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Commission orders more editing to campaigning guidance

Commission orders more editing to campaigning guidance
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Commission orders more editing to campaigning guidance

Finance | Tania Mason | 5 Feb 2008

The Charity Commission board has ordered further revision of its regulatory guidance on political campaigning after deciding that parts of it could still confuse trustees.

At its open board meeting in Wales last week, the board considered the latest version of CC9 that Commission executives had prepared. While it agreed in principle that the guidance accurately reflected the law, it ordered some parts to be edited and made clearer.

Sarah Atkinson, the Commission’s corporate affairs chief, said the board “wanted to really road-test the guidance from a non-executive point of view” in order to make sure it really would be understood by trustees.

One of the changes the board ordered related to a section of the guidance that suggested a charity could campaign for a law to be upheld, but not for a new law to be enacted or a current law to be changed, as pointed out in Charity News Alert last week by People and Planet director Ian Leggett (see story here).

The board ordered the wording of this section be changed. Instead of advising that it is acceptable to campaign to “uphold” a law, it will now say campaigning is fine if it seeks to ensure a law is “observed”.

Sarah Atkinson explained: “Once a law is in place, it is fine for a charity to campaign to see it is observed.” She cited the example of a charity taking up the case of a particular vulnerable person who is being cared for in a care home when the law or government policy states that where possible they should be cared for in their own home. “That would be saying ‘This is your policy, you should stick to it’ and that would not be political campaigning,” she said.

But if a law is already in place and a charity wanted to campaign for it to be changed, or even to remain in place, that would constitute political activity and a charity would not be allowed to use it as its sole reason for being.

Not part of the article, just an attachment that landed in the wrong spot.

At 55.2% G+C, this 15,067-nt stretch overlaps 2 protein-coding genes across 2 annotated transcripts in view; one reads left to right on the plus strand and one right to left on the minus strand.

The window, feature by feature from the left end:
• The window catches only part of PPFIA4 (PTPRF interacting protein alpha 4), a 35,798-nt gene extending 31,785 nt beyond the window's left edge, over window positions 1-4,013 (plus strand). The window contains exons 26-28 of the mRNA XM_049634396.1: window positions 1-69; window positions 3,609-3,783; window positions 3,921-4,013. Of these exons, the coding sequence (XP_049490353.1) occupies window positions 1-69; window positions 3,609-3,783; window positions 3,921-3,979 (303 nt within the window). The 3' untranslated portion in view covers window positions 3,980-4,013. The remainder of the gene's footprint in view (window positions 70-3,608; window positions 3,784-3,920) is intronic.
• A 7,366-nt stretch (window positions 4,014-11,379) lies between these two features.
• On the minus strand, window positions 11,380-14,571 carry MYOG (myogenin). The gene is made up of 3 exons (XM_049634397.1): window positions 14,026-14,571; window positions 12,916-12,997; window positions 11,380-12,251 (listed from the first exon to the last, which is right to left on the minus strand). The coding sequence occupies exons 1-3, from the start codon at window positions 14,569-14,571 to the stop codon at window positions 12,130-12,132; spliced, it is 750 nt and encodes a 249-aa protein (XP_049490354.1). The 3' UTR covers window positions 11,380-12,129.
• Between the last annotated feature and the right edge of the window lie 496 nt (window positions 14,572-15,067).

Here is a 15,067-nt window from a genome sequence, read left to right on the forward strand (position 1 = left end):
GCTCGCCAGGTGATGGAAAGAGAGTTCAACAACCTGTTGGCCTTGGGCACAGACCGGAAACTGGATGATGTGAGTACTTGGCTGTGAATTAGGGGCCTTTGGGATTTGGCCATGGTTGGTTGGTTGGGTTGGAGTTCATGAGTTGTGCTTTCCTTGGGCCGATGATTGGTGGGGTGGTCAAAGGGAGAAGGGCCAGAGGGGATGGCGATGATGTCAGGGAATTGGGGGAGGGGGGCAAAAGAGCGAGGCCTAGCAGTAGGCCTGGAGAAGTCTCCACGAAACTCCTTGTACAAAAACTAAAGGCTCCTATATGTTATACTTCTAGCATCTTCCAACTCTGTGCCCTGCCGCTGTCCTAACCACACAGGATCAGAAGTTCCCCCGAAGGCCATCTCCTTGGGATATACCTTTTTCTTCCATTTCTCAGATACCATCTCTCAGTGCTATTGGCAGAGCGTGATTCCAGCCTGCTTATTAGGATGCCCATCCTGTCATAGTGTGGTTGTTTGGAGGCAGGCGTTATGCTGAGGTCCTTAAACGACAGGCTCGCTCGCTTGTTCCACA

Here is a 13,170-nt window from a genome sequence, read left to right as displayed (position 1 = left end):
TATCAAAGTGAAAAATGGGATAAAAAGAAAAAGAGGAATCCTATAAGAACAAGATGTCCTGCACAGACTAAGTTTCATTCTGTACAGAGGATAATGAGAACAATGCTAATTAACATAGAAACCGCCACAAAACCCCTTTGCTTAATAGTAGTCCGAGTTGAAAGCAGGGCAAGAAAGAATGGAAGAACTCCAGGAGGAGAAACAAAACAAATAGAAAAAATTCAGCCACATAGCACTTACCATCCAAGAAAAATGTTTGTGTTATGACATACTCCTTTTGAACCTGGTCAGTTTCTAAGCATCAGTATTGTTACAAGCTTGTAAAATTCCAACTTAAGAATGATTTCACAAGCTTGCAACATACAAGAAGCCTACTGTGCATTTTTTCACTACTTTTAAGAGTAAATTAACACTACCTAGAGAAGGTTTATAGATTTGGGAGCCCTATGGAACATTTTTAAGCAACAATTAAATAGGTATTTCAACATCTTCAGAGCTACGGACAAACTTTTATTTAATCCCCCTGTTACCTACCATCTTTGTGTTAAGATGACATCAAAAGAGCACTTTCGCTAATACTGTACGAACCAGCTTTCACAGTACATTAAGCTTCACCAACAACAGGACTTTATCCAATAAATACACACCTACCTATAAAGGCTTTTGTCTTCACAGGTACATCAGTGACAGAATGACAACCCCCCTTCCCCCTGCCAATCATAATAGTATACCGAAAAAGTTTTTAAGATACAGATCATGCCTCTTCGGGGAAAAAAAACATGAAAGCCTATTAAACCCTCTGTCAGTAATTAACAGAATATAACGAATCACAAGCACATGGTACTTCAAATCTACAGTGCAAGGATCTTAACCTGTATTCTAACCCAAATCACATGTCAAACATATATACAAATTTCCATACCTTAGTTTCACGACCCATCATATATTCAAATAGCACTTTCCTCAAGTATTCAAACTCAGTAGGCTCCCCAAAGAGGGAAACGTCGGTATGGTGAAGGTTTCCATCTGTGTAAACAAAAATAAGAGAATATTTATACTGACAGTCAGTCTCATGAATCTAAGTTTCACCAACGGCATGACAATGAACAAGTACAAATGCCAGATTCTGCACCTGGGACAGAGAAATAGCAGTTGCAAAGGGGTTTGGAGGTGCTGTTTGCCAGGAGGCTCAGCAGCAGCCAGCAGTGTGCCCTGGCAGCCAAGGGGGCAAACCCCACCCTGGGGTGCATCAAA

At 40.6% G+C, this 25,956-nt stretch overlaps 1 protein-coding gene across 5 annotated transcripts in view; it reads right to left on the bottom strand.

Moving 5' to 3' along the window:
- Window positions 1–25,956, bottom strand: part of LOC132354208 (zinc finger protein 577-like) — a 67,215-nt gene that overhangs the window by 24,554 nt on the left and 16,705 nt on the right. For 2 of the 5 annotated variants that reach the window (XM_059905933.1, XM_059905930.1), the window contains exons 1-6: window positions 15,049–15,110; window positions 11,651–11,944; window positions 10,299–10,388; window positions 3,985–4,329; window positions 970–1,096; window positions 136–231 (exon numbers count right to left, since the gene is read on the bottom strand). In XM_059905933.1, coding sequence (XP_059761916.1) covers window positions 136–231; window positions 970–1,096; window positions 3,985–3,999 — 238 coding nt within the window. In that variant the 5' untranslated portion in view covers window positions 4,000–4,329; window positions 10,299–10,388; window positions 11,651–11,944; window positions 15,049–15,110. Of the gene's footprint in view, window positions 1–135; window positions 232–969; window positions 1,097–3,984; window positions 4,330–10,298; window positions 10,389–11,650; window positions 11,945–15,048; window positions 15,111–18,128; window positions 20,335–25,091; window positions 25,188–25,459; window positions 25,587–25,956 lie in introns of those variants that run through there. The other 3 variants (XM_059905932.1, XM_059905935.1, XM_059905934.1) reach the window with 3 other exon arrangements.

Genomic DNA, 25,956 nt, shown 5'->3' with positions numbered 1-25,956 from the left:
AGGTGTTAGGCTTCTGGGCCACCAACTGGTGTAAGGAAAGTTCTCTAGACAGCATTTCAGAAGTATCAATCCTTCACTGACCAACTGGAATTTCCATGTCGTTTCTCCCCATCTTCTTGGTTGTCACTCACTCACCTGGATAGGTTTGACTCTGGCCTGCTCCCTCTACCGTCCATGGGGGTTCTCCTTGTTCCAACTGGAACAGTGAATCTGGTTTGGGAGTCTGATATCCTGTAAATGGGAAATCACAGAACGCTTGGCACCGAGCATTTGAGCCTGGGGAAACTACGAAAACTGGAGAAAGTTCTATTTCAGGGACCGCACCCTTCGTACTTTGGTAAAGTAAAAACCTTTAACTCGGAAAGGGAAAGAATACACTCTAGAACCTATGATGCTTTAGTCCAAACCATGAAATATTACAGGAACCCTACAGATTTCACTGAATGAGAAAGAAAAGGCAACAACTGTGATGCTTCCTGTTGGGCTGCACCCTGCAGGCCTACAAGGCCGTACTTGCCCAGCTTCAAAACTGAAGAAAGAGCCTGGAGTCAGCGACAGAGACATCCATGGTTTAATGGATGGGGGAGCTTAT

There was also a long discussion about working with politicians and political parties, with board members suggesting that the guidance should be strengthened to emphasise to trustees the importance of remaining independent from political parties, and being seen to be so.

“Every politician wants to work with charities, and charities must be extra careful to ensure that any association with them does not look as though it has compromised its independence,” said Atkinson.

But overall, the board felt that the new distinction between ‘campaigning’ and ‘political activity’ was much clearer than the old comparison between ‘dominant’ and ‘ancilliary’ activities, and wanted this emphasised even more. It also asked for the inclusion of more examples of situations where campaigning or political activity would be allowed, and where they would not.

Atkinson said the Commission hoped to bring the final version of CC9 to the next board meeting at the end of February, for approval by the board.

Meanwhile, she also sought to defuse speculation in the Daily Telegraph last week that Labour MP Tony Wright planned to launch an investigation into whether “Britain’s charities are becoming over-politicised” as a result of the revision of CC9.

As chair of the Public Accounts Select Committee, which has just launched a wide-ranging inquiry into political lobbying, Wright had been in touch with the Commission to ask whether the issues that CC9 had thrown up would be relevant to the inquiry, Atkinson said.

“We do expect the inquiry will want to look at charities and probably should,” she said. The Commission explained to Wright that some of the lobbying methods the select committee will examine are used by charities and any conclusions it makes will probably affect them, so it would be a shame if it did not take evidence from the charity sector.

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